Monday, April 25, 2005

Conservatism in America: Embarrassment of riches or monolithic evil?

(Hey, two posts in a row and not a papabile in sight!)

A few weeks ago, New York Times op-ed columnist David Brooks – one of just two “conservatives” on that lofty, high-falutin’ op-ed page (John Tierney, William Safire’s successor, is the other) – wrote that the recent success of conservatism in America may be attributed to its internal diversity:

“Conservatives have not triumphed because they have built a disciplined and efficient message machine. Conservatives have thrived because they are split into feuding factions that squabble incessantly. As these factions have multiplied, more people have come to call themselves conservatives because they've found one faction to agree with.”

“In disunity there is strength,” he concludes.

I have found two interesting responses from the left to Brooks’s column, one from Mark Schmitt, who blogs as "The Decembrist" (see link, right), the other from Jon Chait, filling in for Noam Scheiber at The New Republic’s "&c." blog. Schmitt agrees with Brooks, Chait doesn’t. Typically, I’m somewhere in the middle.

1) Schmitt – a senior fellow at the New America Foundation (see link, right), one of Washington’s finer think-tanks – makes the following points, inter alia:

"I'm familiar with the right and it's think tanks and magazines, and I know what goes on in them. What goes on is that people argue. They argue endlessly, not just about their philosophies (because, frankly, very few people think in those terms even if they've read all their Oakeshott and Burke and Hayek), but about practical politics and policies. Sometimes they stop speaking to each other, and sometimes, having aired their disagreements, they find a way to work together. They learn, they adapt, they develop their voice. They argue for their viewpoints knowing that no one viewpoint will dominate."

"What I'm talking about here, and what Brooks is talking about, is not partisan unity or disunity, which is a separate question… I'm talking about the process by which ideas and ideology are developed. Many of those who want to build up the "progressive intellectual infrastructure" see the right-wing institutions, such as the American Enterprise Institute and magazines such as the Weekly Standard as simply part of a disciplined message infrastructure. That leads to a particular conclusion about what a counterpart would look like. And it's wrong: those institutions are loci of great internal debate. Does that debate then lead to ideological clarity, which can be the basis for greater partisan unity later? Absolutely."

2) Chait points out that Brooks’s argument "hinges" on his assertion that "[t]he major conservative magazines -- The Weekly Standard, National Review, Reason, The American Conservative, The National Interest, Commentary -- agree on almost nothing". However, two of these magazines, Reason (libertarian) and The American Conservative (populist), aren’t "conservative". So, as is often the case, Brooks has conveniently stacked the deck:

"If you look at the major organs of conservative opinion, you'd start with the Standard and National Review, add in The Wall Street Journal editorial page, and probably include columnists like Brooks, George Will, Charles Krauthammer, and Robert Novak. You could toss in The Washington Times editorial page and, arguably, talk show hosts like Rush Limbaugh and Sean Hannity. Depending on your definition, you could add or subtract from this group and have a good sense of all the opinion outlets that wield any significant influence over the conservative movement and the Republican Party.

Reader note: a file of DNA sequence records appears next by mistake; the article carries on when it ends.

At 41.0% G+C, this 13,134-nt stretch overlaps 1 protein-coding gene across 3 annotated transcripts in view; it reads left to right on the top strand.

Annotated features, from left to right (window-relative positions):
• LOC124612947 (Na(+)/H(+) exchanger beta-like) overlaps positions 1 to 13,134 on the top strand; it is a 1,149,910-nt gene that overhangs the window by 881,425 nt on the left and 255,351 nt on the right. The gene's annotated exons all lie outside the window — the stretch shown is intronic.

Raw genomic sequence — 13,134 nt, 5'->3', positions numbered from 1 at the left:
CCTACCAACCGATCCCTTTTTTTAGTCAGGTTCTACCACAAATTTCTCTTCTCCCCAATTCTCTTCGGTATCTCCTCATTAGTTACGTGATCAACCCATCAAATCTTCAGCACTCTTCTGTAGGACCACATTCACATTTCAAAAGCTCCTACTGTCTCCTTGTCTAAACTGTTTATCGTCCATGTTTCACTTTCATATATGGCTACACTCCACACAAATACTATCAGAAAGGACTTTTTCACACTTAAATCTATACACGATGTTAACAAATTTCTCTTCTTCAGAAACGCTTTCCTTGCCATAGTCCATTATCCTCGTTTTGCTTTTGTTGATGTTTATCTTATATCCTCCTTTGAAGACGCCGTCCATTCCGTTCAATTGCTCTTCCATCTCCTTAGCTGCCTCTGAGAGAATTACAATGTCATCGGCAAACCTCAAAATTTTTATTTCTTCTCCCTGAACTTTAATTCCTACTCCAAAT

"So, what major issues do these conservative intellectuals disagree on? They all supported the Iraq war, with the exception of Novak, who has tellingly muted his criticism. They all supported every one of Bush's tax cuts and Social Security privatization. They all clucked their tongues at Bush's Medicare drug benefit but, like the White House, have refused to recognize any connection between the deficit and Bush's tax cuts. They all passionately supported Bush's judicial nominees. They all basically endorse Karl Rove's political strategy. They all see Bush as a towering Churchillian figure of compassion, wisdom, vision, homespun virtue, and basic decency.

"Basically, these organs agree on everything--certainly every major political issue of the last five years."

He concludes:

"[O]n every important debate of his presidency, Bush has enjoyed a solid phalanx of conservative pundits all repeating the same talking points on his behalf. It's a successful arrangement. It also worked for the Comintern, for a while. I'm sure the communist intellectuals who relentlessly backed Moscow's every move liked to flatter themselves by insisting they were a bunch of squabbling freethinkers, too."


Each of these views is partly true. There is a good deal of diversity within the so-called conservative movement. Like Schmitt, I know some of what goes on in that movement because I have been a part of it for many years. Not as a conservative myself – although I am conservative in some fundamentally important ways and do not automatically reject the label – but as a Straussian at the University of Toronto. I have long argued that Leo Strauss was not a conservative as that term is presently understood in America’s left-right spectrum and that not all Straussians are conservatives, let alone neoconservatives, despite efforts on the left to link us all together under one banner. Straussians are actually a fairly diverse, loose-knit collection of academics, policy wonks, public intellectuals, and government officials who have some connection, now via several degrees of separation, back to Strauss (that is, he took a course with so-and-so, who studied with so-and-so, who was one of Strauss’s students way back when…).